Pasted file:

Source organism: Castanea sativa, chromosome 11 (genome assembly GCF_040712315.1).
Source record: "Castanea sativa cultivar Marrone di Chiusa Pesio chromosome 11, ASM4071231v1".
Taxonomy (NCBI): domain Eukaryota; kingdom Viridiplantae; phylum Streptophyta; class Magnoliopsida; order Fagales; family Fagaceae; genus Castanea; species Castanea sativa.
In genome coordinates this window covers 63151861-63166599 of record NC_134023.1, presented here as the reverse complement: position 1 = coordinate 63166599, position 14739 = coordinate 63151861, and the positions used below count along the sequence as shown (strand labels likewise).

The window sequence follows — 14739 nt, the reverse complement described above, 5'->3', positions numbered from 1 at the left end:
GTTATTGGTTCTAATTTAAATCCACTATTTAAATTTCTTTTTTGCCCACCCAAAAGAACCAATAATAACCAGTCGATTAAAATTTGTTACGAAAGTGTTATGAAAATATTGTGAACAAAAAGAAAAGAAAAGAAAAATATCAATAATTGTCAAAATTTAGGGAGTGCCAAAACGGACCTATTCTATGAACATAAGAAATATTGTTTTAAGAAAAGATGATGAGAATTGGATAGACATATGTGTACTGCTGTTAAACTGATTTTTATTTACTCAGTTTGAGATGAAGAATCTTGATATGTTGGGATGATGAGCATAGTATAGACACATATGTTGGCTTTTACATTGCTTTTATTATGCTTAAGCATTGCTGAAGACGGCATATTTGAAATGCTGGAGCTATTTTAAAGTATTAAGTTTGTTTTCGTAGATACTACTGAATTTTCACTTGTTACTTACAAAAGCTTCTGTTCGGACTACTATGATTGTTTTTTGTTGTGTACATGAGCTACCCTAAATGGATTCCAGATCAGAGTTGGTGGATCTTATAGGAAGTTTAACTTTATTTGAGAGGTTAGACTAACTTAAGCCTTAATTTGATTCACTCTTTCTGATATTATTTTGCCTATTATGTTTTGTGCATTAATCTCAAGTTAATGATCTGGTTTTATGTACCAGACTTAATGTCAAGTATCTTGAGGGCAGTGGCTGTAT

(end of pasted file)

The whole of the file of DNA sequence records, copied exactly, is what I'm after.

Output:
Source organism: Castanea sativa, chromosome 11 (genome assembly GCF_040712315.1).
Source record: "Castanea sativa cultivar Marrone di Chiusa Pesio chromosome 11, ASM4071231v1".
Taxonomy (NCBI): domain Eukaryota; kingdom Viridiplantae; phylum Streptophyta; class Magnoliopsida; order Fagales; family Fagaceae; genus Castanea; species Castanea sativa.
In genome coordinates this window covers 63151861-63166599 of record NC_134023.1, presented here as the reverse complement: position 1 = coordinate 63166599, position 14739 = coordinate 63151861, and the positions used below count along the sequence as shown (strand labels likewise).

The window sequence follows — 14739 nt, the reverse complement described above, 5'->3', positions numbered from 1 at the left end:
GTTATTGGTTCTAATTTAAATCCACTATTTAAATTTCTTTTTTGCCCACCCAAAAGAACCAATAATAACCAGTCGATTAAAATTTGTTACGAAAGTGTTATGAAAATATTGTGAACAAAAAGAAAAGAAAAGAAAAATATCAATAATTGTCAAAATTTAGGGAGTGCCAAAACGGACCTATTCTATGAACATAAGAAATATTGTTTTAAGAAAAGATGATGAGAATTGGATAGACATATGTGTACTGCTGTTAAACTGATTTTTATTTACTCAGTTTGAGATGAAGAATCTTGATATGTTGGGATGATGAGCATAGTATAGACACATATGTTGGCTTTTACATTGCTTTTATTATGCTTAAGCATTGCTGAAGACGGCATATTTGAAATGCTGGAGCTATTTTAAAGTATTAAGTTTGTTTTCGTAGATACTACTGAATTTTCACTTGTTACTTACAAAAGCTTCTGTTCGGACTACTATGATTGTTTTTTGTTGTGTACATGAGCTACCCTAAATGGATTCCAGATCAGAGTTGGTGGATCTTATAGGAAGTTTAACTTTATTTGAGAGGTTAGACTAACTTAAGCCTTAATTTGATTCACTCTTTCTGATATTATTTTGCCTATTATGTTTTGTGCATTAATCTCAAGTTAATGATCTGGTTTTATGTACCAGACTTAATGTCAAGTATCTTGAGGGCAGTGGCTGTAT